Lesbian Sexual Health
Lesbians are at Risk Too
As lesbians, or queer identified women, we cannot afford to assume that we are not at risk for sexual health issues. However, it is often difficult to find accurate information in relation to sexual health for lesbian and gay women. Often the information is conflicting, and you're left unsure as to who to believe.
I will not state that I have the be all and end all of knowledge around sexual health for lesbians, but I have collected information from multiple reputable sources to provide you here. As a Registered Nurse, I will also add one more thing - if in doubt, see your medical professional!
Relationships and Health
Firstly, to keep ourselves safe, we need to ensure that we are in relationships that are healthy. No form of abuse is considered OKAY - be it emotional, physical or sexual - if it makes you feel bad, it's not okay.
Whilst physical abuse is the most well documented, and often the most obvious of the abuses that can be perpetrated against a person, it is often not the most damaging to a person. Emotional abuse can leave effects that last a lifetime - even if we leave the person who perpetrated it against us.
If you are in a situation that you feel unsafe in - please seek help. Friends, family, Women's Refuge, or any LGBT centers may be able to help you. In New Zealand, the Police Department have what are known as Diversity Officers - people happy and trained to deal with LGBT related domestic violence issues. PLEASE SEEK HELP.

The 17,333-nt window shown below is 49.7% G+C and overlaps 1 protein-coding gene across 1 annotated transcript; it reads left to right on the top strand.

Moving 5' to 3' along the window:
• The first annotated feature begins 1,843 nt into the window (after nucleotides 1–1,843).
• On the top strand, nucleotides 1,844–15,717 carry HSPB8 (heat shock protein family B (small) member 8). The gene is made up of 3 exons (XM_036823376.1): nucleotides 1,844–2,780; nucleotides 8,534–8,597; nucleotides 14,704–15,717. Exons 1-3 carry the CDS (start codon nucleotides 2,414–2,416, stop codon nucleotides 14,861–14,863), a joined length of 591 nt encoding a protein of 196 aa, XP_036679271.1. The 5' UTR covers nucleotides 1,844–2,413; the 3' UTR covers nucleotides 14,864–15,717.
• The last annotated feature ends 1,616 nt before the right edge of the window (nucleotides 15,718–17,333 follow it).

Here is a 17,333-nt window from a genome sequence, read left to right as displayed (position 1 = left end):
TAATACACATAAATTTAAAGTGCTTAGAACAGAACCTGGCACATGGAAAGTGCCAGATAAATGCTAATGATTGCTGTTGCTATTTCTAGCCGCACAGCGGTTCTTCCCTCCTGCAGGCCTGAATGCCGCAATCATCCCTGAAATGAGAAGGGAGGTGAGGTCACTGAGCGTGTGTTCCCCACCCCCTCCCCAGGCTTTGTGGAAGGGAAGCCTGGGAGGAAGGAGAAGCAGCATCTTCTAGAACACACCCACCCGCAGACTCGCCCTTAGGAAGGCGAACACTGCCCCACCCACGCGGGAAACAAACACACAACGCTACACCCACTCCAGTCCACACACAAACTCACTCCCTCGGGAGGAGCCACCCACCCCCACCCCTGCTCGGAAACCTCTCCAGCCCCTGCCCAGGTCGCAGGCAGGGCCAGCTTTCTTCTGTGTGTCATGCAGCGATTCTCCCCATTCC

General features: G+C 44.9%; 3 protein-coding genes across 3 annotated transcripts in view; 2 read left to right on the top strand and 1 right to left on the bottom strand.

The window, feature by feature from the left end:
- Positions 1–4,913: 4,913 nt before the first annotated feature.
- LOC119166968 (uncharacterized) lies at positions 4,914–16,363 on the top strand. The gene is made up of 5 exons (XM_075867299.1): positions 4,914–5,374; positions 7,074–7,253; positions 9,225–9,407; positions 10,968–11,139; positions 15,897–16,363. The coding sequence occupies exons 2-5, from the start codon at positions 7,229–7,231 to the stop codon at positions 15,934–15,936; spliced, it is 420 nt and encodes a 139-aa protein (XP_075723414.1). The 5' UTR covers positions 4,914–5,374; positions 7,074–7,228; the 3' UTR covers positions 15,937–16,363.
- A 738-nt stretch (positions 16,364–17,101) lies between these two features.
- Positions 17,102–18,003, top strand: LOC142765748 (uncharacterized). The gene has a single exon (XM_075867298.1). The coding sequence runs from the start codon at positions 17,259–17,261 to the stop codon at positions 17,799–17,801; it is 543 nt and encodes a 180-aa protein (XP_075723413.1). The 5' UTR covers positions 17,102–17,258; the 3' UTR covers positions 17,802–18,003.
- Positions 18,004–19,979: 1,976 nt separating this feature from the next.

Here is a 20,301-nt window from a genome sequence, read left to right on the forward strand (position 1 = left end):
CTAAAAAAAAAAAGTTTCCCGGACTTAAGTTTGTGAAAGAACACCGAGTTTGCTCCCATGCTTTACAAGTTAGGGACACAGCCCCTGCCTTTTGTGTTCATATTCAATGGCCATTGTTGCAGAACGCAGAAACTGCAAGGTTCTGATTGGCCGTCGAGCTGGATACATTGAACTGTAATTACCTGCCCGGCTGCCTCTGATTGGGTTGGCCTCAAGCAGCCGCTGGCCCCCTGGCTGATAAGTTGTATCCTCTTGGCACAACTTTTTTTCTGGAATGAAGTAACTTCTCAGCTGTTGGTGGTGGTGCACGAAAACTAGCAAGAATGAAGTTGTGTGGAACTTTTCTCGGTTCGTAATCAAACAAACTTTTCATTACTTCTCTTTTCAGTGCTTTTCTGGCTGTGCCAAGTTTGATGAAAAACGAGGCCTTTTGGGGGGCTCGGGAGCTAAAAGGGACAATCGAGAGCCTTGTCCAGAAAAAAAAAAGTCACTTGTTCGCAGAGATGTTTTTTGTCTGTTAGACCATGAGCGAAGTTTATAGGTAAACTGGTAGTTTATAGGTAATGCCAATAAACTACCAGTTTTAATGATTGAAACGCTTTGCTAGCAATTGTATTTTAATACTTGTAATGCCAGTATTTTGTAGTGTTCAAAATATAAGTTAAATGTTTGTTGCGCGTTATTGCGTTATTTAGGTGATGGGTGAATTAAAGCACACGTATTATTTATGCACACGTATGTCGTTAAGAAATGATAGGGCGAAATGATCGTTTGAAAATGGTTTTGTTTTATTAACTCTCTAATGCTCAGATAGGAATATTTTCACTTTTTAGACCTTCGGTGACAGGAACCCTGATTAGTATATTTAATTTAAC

Not Necessarily Promiscious
Lesbians come in all shapes and sizes, are into all sorts of different things - both in the bedroom and in life - or even not into all that much at all. All of this is perfectly normal. The other important piece of information is this - We are all unique, so we all came to the conclusion of our sexuality and sexual orientation differently. Some of us were aware from as far back as we can remember, some from when we finally had the words to explain how we felt, some of us after multiple failed relationships with men, some after MANY years of heterosexual marriage. Does this make any of us any LESS Lesbian? No. BUT it is good to remember that whilst we may identify as women who love women, some of us have had relationships with men. This means that STDs are just as likely to happen to us as anyone else.
Chlamydia is the most common STI (Sexual Transmitted Infection) but is rare in Lesbians. However women with Chlamydia often have no symptoms and may carry for years without knowing - so may be completely faithful to her partner but have been in a previous relationship where this has been around.
It is spread by penetrative sex which means it can be spread through the use of toys (particularly if shared without cleaning), or by fingers or hands.
Symptoms include - pain during sex, vaginal discharge, irregular bleeding.If left untreated, Chlamydia can cause problems with fertility.
It is easily diagnosed via cervical swab, and is easily treated with a short course of antibiotics.
Note: Chlamydia can be passed from a mother to child during childbirth (infects the Eye of the infant) so if you are trying to become pregnant, Fertility clinics will generally test for Chlamydia.
The spread of Gonorrhoea between lesbians is just like Chlamydia - through penetrative play. However it can also be spread by oral sex - which then affects the throat, and can affect the urethra.
It has been noted that a rare mode of transmission between partners can be via 'flannels' or 'facecloths' if used to clean genital area - due to the fact that the bacteria that causes Gonorrhoea likes warm moist places such as flannels.
Symptoms are often non-existent. However can include yellowy-green discharge, and a burning on urination (peeing).
Again, this is easily diagnosed with a swab of the affected area (Throat, cervix) or urine sample. Treated easily with a slightly longer course of antibiotics.